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Bottle Trees

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Bottle Trees

Use blue or other colored bottles to create your own bottle tree.

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Spend any time at all driving through Appalachia or the American South, especially in rural areas, and you may get a glimpse of the phenomenon known as the bottle tree. Typically made from blue bottles, the bottle tree is said to trap evil spirits and keep them out of your home.

In some areas, the bottles are hung from the tree with twine, but in most places, they are actually stuck right on the ends of branches. There is a Hoodoo tradition that says the bottle tree should be created at a crossroads.

Felder Rushing, author of Bottle Trees and Other Whimsical Glass Art for the the Garden, says, “For years I subscribed to the common thread of lore that dates the origin of bottle trees to the Congo area of Africa in the 9th Century A.D. But after extensive research, I find that bottle trees and their lore go back much farther in time, and originate farther north. And that the superstitions surrounding them were embraced by most ancient cultures, including European.”

You can create your own bottle tree easily. Obviously, start by collecting bottles. Although in some places the bottles on the tree are multicolored, traditionally cobalt blue is used. Blue has been, for many years, associated with spirits and ghosts in Southern folk magic.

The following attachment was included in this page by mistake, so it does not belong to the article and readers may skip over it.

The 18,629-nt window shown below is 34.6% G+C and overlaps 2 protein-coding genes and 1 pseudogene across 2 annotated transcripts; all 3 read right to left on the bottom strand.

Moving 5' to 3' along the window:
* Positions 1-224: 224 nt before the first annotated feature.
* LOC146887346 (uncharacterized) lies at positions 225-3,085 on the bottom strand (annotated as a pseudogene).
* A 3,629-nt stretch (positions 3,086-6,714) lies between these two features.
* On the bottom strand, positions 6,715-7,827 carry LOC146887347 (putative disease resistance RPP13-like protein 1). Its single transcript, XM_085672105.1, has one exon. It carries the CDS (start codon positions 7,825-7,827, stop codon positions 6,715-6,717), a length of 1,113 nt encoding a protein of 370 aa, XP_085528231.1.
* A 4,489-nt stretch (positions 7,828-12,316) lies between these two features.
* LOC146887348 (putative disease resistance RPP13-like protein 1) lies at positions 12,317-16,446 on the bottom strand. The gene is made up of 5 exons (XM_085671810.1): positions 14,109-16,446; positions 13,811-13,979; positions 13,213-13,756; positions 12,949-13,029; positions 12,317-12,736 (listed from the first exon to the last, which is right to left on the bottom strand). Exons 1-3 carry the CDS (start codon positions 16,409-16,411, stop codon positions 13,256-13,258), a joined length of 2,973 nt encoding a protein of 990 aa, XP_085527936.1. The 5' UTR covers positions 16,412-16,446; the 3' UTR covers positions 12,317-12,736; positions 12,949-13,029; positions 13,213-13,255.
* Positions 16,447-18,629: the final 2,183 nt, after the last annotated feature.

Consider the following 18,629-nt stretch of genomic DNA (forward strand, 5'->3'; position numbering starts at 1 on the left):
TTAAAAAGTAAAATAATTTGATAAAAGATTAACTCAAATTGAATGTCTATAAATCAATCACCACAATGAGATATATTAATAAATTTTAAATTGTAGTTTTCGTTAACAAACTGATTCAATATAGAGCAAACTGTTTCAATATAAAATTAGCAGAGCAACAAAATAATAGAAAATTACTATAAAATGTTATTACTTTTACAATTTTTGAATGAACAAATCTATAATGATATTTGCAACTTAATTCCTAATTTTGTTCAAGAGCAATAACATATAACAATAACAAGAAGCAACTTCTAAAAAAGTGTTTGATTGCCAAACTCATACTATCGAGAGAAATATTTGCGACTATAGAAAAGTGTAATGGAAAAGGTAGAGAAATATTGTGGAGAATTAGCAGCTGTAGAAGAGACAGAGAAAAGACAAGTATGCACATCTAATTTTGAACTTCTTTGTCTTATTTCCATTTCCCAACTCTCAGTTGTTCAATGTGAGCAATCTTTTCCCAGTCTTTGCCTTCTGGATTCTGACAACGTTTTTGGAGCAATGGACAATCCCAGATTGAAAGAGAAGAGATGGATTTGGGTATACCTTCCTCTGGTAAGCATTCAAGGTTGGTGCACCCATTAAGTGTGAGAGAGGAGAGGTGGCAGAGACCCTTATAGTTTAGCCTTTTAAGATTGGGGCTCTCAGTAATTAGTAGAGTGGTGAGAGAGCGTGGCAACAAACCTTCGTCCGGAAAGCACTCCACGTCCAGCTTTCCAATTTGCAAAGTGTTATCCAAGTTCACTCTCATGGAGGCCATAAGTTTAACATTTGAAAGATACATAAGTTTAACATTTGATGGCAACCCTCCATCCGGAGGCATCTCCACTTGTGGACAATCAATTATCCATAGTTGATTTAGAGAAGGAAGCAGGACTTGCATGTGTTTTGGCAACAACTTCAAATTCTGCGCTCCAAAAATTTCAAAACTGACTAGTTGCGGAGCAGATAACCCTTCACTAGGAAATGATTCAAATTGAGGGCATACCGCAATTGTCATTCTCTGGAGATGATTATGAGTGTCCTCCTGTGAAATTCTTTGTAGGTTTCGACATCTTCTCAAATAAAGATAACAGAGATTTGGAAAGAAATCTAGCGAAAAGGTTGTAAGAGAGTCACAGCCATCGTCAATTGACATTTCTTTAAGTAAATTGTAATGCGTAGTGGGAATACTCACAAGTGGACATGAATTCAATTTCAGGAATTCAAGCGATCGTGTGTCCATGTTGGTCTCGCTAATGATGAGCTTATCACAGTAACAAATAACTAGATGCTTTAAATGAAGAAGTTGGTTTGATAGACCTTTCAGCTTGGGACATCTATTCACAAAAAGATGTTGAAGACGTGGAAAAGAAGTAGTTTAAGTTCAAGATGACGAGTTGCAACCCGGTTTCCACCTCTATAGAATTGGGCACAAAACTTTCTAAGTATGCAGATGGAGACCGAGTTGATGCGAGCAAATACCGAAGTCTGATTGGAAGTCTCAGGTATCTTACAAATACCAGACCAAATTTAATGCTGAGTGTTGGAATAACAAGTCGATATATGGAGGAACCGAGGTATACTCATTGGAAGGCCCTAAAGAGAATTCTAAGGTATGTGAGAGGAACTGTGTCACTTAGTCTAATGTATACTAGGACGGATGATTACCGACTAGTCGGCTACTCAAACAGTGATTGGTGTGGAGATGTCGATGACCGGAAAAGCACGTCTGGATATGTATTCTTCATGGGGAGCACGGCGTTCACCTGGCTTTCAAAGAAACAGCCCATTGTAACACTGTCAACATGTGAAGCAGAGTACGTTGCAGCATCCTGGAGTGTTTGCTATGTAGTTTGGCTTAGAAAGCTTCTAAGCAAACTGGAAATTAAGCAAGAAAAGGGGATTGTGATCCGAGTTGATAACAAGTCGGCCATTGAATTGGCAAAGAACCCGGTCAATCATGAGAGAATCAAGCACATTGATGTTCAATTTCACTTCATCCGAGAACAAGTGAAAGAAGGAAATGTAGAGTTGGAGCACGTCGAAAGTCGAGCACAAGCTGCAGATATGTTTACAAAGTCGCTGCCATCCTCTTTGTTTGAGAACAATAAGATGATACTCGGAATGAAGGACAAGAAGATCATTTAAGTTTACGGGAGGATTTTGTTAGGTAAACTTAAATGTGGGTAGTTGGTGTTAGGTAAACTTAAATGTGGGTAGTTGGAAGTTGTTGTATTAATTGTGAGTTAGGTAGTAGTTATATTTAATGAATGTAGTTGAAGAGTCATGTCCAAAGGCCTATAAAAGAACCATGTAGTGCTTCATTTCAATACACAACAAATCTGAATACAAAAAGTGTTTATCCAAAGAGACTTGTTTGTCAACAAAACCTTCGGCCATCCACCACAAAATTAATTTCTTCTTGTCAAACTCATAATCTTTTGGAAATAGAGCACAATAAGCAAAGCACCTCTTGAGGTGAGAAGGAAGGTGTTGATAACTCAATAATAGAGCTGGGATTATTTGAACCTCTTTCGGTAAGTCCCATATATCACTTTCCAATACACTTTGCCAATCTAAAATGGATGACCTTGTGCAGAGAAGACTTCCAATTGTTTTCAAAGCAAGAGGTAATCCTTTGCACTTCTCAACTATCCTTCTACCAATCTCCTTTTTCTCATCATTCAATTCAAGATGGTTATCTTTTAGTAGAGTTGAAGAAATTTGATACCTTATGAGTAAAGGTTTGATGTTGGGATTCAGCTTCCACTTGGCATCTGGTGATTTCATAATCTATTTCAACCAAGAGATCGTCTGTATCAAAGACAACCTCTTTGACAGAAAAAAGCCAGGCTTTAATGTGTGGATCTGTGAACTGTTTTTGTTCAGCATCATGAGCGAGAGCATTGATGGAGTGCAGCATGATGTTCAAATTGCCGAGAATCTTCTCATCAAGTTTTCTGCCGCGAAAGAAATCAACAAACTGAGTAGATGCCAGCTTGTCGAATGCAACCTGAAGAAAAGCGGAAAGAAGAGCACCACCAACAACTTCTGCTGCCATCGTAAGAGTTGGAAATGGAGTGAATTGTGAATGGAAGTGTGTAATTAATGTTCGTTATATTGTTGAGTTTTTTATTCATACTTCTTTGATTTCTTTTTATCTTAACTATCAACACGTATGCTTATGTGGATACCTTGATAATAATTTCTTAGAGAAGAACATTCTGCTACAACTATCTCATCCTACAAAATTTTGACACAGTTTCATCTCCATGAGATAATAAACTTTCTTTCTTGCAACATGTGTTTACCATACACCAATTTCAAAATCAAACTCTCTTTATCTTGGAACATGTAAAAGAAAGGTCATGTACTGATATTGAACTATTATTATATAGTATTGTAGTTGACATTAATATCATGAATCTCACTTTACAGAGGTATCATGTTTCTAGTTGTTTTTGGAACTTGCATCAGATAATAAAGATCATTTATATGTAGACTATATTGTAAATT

A number of scholars believe that the bottle tree is connected to the evolution of the witch bottle as protective magic.

You can use wine bottles, apothecary bottles, or even the blue glass ones that products like milk of magnesia used to come in. Once you have your bottles, be sure to wash them out so you don’t attract unwanted critters in your bottle tree.

To hang the bottles on your tree, simple place them on the ends of the branches. In many regions, it doesn’t appear to matter what kind of tree you use, although legend has it that crepe myrtle is preferred. However, you can even use a collection of large limbs tied together, or even a dead tree, if you don’t have a live tree to decorate.

In Richard Graham’s article, From African Spirit Catcher to American Folk Art Emblem: The Trans-Atlantic Odyssey of the Bottle Tree, the author suggests that there are even more magical properties to the trees beyond the colors of the bottles, although color is significant as well. He says, “Other elements and ideas incorporated into bottle trees suggest the efficacy of its magical properties, at least according to the more mystically minded makers. On their trees, the throats of the bottles are likely to be greased with fat to facilitate the capture of evil spirits fatally attracted to the colored glass. Once sucked inside, it is believed that the spirit cannot escape, the morning sun sealing their fate.”

Graham goes on to say that when the wind blows, causing a sound to emit from the bottles, it is actually the death moans of evil beings.

 

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